Local Green Solutions for Saving Energy (and Money) at Home
25 January 2010 12,202 views 4 Comments
[caption id="attachment_1108" align="alignright" width="300" caption="Graphic by Kostya Kisleyko"][/caption] By Kathleen Deragon How energy efficient is your home and how can you best find out? Have a whole house performance specialist come in and do an energy audit. Because a home auditor is an independent inspection agency and does not sell products or services beyond the home energy inspections, so they are not motivated to sell you anything. They are just providing information to help you make the wisest decisions for your particular situation. However, they can recommend products they have used and in which they have confidence. What might you find out?
- Air leakage is one of the most overlooked sources of energy inefficiency. According to the US Department of Energy, 40% of all your heating and cooling energy is lost through leaks, either in your ductwork or through the house itself.
- You’re losing more air from around your recessed lighting than you are from your windows and doors.
- While a tankless hot water heater can give you unlimited hot water, it may not save you money. There are other efficient water heaters and recirculating pumps systems that may serve you better.
- Cleaning your refrigerator coils and lowering the temperature inside can save you money.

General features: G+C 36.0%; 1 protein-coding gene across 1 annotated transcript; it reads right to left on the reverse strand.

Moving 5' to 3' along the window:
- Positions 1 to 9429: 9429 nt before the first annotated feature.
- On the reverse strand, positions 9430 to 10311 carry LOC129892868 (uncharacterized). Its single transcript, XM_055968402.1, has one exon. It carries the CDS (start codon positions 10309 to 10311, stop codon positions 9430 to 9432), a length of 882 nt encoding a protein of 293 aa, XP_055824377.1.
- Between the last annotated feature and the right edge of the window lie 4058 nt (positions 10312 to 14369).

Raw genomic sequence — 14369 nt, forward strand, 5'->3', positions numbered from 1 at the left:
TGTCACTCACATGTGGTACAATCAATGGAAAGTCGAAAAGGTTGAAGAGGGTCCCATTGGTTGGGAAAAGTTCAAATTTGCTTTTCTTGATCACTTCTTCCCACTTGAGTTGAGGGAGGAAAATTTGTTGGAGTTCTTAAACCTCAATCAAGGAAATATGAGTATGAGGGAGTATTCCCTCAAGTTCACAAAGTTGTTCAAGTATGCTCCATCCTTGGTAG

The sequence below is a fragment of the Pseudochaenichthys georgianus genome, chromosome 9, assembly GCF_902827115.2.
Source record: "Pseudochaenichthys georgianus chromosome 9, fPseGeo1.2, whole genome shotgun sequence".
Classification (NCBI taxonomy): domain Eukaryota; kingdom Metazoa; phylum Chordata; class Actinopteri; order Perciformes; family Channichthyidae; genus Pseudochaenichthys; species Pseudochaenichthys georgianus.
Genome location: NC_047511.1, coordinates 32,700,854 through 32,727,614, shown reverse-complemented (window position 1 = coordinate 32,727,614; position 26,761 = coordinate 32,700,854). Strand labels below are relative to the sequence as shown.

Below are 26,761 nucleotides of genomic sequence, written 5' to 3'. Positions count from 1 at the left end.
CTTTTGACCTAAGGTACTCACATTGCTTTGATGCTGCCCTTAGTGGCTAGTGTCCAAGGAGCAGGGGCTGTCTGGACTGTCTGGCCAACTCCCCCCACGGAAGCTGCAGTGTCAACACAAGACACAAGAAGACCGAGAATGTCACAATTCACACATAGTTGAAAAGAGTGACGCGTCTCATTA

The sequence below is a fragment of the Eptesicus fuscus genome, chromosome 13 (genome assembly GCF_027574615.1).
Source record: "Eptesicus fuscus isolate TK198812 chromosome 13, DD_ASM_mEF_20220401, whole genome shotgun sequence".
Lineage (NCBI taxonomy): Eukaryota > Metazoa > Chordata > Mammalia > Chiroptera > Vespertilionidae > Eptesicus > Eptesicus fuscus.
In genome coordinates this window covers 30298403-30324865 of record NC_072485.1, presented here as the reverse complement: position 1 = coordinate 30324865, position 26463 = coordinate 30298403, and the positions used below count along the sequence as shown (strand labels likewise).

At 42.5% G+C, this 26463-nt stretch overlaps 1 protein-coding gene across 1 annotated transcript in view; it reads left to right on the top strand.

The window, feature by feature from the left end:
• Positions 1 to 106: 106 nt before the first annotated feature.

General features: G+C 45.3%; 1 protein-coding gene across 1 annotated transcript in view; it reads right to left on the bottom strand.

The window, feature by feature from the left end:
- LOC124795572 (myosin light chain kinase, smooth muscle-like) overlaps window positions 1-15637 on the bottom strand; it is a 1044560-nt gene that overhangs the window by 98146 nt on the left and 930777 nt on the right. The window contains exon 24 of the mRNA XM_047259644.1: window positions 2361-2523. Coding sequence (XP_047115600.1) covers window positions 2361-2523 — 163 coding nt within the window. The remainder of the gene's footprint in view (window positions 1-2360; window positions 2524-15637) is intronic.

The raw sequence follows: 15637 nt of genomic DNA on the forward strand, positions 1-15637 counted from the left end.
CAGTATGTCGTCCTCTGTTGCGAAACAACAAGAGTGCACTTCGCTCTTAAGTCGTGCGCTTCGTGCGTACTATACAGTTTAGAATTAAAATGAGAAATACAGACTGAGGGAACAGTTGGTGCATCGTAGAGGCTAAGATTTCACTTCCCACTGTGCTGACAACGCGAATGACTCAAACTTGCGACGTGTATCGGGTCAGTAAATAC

- Adding insulation before you adequately seal an attic or walls reduces the efficiency of the added insulation.
- Air exchangers can enable you to control how and where your house breathes.
- Not all compact fluorescent bulbs are created equal.
- A water catchments system can provide you with gray water or rainwater for watering your garden.
- You can contribute to the air quality in your home by replacing carpet with tile, bamboo, cork, or linoleum floors and using area rugs. If you want carpet, use natural fibers.
- Water quality is not an easy issue. We have hard water here, but is the use of water softeners and purifiers worth the financial and environmental cost? And are chlorine and fluoride safe?
- Green plants improve air quality in a home.
- “Clear storey” windows and solar tubes that add light without adding heat
- Overhangs and awnings that shade windows during the summer
- Outside screens and inside curtains that also keep heat out of the house
- Plants on west-facing walls that can block the sun, reducing home temperatures
- In certain situations, adding tile to the floor or additional wallboard to walls
- to stabilize temperatures, making the house cooler during the day and warmer at night
- Using non-toxic cleaners and clearing out the ones that have accumulated under your sink or in a laundry room
- Using lamps for task lighting
- Opening windows to cool off your living spaces